When that didn’t work, she started calling the local taxi services. Two calls in, she found a horrible answer.

&uot;Someone told me that they’d picked up three people fitting their description, and taken them to O’Hare Airport.&uot; Serena called the police, and an Amber Alert went out on Dylan. At 7 a.m., the local media was at her house, and she pleaded for her son’s return.

But it was too late; authorities found out that Tim and Ethel had purchased duplicate passports and booked several flights to avoid capture.

About to move her family to Suffolk, and with her husband already gone, Serena didn’t know what to do.

&uot;I told the family that was buying our house what had happened, and they let us stay there for a little longer,&uot; she said. &uot;I wasn’t leaving Chicago without my son.&uot; With her furniture already in Virginia, they had to sleep on futons and make do with only a few articles of clothing.

Over in Ireland, the Blakes went to court and repeated their claim of abuse against Serena. She’d call them, and they would either not answer or tell her that Dylan didn’t want to speak to them. The case got pushed into a backlog, and didn’t come to light until late October. Serena, now suffering from panic attacks, headed to her home country for a Nov. 2 court date. By this point, the Blakes, knowing that they had no case or legal right, were already offering a deal.

&uot;They said that they’d turn over Dylan if I’d let him visit every summer,&uot; she said. That wasn’t happening.

In court, the Blake’s attorney said that his clients had not shown up. The judge gave him another day to produce them and the proof that they had a right to Dylan. The next day, the truth came out, and Serena had her son back. But things weren’t over.

Five days later, Serena and Dylan waited in Dublin International Airport for their plane back to America.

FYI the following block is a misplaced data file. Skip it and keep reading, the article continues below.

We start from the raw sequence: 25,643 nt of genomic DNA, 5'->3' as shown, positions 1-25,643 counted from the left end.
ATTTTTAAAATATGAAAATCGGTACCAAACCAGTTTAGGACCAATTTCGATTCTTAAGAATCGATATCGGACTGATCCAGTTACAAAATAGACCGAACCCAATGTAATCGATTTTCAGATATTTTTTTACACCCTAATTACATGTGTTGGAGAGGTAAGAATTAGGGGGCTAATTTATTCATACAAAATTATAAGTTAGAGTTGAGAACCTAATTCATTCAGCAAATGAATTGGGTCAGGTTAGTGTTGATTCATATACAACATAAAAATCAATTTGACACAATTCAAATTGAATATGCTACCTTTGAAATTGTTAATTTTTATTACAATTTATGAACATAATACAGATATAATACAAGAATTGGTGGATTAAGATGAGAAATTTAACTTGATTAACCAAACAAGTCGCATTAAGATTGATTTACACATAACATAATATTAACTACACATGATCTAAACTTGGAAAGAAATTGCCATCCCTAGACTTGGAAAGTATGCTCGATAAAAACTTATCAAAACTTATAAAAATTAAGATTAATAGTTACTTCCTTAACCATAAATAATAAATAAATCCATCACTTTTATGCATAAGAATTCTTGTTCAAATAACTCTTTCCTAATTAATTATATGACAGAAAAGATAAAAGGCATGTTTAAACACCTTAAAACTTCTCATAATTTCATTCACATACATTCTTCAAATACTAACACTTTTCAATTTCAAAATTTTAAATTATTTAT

&uot;We were in line to drop off our baggage,&uot; she said. &uot;My father came running up.&uot; As Serena smelled alcohol wafting off of him, Tim began to shout and cuss, she said. Two of his friends came up behind Dylan and grabbed the crying youngster, trying to pull him outside.

Serena’s temporary bodyguard from the American embassy called security, and she and Dylan were whisked to a hotel overnight. The next day, they were driven in a bulletproof van back to the airport, and surrounded by guards as they walked toward the plane. But Tim still wouldn’t give up.

&uot;He ran up, and he was crying,&uot; Serena said. &uot;He was saying ‘Dustin, you’re my life! I’ll die if you leave!’&uot; They finally got on the plane, and Serena spent the entire flight looking behind her, fearing that Tim and Ethel had found a way onboard.

On Nov. 8, they got back to America, and held a press conference, thanking all those that had helped them. A few days later, Dylan saw his Suffolk home for the first time.

&uot;I missed my mom and everyone, because I didn’t get to see them,&uot; he said. &uot;I knew she missed me and that she cared about me a lot. (My grandparents) treated me all right when I was with them, but I missed my mom.&uot;

He’s back in school, and Serena and her other kids are starting to adjust. But the Blakes, who have been indicted on aggravated kidnapping charges and are fighting extradition, are still around.

&uot;They still call and leave abusive messages,&uot; she said. &uot;I had to put my address on our court documents, so they know where I live.&uot;

Serena still wakes up in the middle of the night to check on Dylan. Last week, she realized that she’d forgotten her daughter’s birthday.

&uot;We’ve got a long way to go yet,&uot; she said. &uot;We still live in fear. I’m hoping and praying that they’re extradited. I’m going to start calling the FBI every week.&uot;

Dylan sounds a bit better.

&uot;I’ve been helping my dad,&uot; he said. &uot;I enjoy staying with my parents, because they’ve always been nice. They’ve never done anything bad.&uot;